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“You have heard that it was said, ‘Eye for eye, and tooth for tooth.’ But I tell you, Do not resist an evil person. If someone strikes you on the right cheek, turn to him the other also. And if someone wants to sue you and take your tunic, let him have your cloak as well. If someone forces you to go one mile, go with him two miles. Give to the one who asks you, and do not turn away from the one who wants to borrow from you. You have heard that it was said, ‘Love your neighbor and hate your enemy. But I tell you: Love your enemies and pray for those who persecute you, that you may be sons of your Father in heaven. He causes His sun to rise on the evil and the good, and sends rain on the righteous and the unrighteous. If you love those who love you, what reward will you get? Are not even the tax collectors doing that? Be perfect, therefore as your heavenly Father is perfect. ”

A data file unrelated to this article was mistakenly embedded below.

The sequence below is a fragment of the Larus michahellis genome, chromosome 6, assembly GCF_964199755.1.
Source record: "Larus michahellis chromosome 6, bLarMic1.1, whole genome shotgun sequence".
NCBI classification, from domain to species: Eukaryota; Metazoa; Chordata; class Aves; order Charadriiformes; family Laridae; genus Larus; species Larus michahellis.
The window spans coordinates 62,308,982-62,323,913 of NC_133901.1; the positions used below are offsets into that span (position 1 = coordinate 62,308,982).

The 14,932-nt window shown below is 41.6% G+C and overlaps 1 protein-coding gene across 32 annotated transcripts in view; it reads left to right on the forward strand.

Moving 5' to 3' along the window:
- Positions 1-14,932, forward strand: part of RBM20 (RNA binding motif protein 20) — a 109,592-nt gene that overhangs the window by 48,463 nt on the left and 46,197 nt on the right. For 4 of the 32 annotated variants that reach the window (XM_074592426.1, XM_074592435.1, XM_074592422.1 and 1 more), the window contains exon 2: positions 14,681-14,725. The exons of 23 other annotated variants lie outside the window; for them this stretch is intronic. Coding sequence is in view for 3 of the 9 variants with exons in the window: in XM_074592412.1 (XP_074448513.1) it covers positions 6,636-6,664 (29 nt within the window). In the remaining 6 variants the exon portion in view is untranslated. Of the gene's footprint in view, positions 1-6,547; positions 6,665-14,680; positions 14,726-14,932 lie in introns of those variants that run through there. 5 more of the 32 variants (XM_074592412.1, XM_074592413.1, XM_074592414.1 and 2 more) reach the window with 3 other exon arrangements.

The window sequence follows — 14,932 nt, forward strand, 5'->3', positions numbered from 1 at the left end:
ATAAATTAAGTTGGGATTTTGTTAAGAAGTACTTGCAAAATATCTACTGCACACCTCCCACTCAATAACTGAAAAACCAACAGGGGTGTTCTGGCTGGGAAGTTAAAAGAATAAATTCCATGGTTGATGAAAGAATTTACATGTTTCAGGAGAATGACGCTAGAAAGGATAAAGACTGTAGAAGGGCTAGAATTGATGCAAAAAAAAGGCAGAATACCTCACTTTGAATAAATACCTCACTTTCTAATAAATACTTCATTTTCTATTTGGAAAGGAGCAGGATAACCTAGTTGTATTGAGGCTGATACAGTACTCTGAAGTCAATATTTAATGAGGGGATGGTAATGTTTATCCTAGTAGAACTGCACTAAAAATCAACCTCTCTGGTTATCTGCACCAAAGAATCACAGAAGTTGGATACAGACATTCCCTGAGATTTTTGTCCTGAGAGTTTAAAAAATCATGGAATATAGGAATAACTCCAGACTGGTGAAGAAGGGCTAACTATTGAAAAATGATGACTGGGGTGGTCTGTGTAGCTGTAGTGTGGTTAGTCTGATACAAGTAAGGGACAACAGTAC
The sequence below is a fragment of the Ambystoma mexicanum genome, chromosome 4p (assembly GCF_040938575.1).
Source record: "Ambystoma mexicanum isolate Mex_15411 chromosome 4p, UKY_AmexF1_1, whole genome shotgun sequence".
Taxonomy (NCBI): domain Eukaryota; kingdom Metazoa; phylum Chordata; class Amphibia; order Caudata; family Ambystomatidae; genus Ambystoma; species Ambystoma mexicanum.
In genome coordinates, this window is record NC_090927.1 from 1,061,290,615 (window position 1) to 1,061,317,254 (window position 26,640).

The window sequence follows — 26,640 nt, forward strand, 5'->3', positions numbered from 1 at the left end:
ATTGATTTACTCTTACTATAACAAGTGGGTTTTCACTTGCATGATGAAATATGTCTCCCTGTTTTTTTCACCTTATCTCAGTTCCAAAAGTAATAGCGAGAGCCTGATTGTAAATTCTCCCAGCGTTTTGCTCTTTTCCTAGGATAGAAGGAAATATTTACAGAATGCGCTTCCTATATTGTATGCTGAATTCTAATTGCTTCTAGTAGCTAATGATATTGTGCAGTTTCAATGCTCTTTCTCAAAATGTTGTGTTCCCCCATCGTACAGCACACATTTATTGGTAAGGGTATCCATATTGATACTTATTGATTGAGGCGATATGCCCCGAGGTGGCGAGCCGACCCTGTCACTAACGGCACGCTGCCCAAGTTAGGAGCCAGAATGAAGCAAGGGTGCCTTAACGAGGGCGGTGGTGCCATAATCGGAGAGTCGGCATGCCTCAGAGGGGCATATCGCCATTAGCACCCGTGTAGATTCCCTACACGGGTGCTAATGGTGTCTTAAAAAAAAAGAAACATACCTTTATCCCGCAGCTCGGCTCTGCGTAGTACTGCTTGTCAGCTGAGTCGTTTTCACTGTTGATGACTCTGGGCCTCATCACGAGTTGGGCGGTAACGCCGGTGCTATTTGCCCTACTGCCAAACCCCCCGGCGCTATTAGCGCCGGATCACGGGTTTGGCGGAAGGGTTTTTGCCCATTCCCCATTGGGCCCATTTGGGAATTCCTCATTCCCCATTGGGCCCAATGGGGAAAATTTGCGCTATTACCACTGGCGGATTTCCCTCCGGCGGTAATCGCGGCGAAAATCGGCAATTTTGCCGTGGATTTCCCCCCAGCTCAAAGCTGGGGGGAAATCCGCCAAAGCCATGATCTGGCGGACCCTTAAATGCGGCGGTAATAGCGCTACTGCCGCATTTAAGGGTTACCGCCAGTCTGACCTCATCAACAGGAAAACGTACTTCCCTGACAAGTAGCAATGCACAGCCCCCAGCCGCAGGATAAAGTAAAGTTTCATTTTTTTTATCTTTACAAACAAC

Like many of you, I have done a lot of driving in my life. And in all this driving I have learned the importance of a good map. For me a “GOOD MAP” is one that contains as much detail as possible. I want to know what roads are best, where I can stop to find food or a motel or gas or a rest area. I want to know which roads are fastest, shortest, newest, straightest, most scenic. I want to know where there are tolls, where traffic congestion is likely to occur. For this reason I am a firm believer in AAA. Their trip tiks fulfill all these requirements and they are easy to read and custom made for my trip. All this is to say that I have found that a good map is a necessity on any road trip if I want to get where I am going.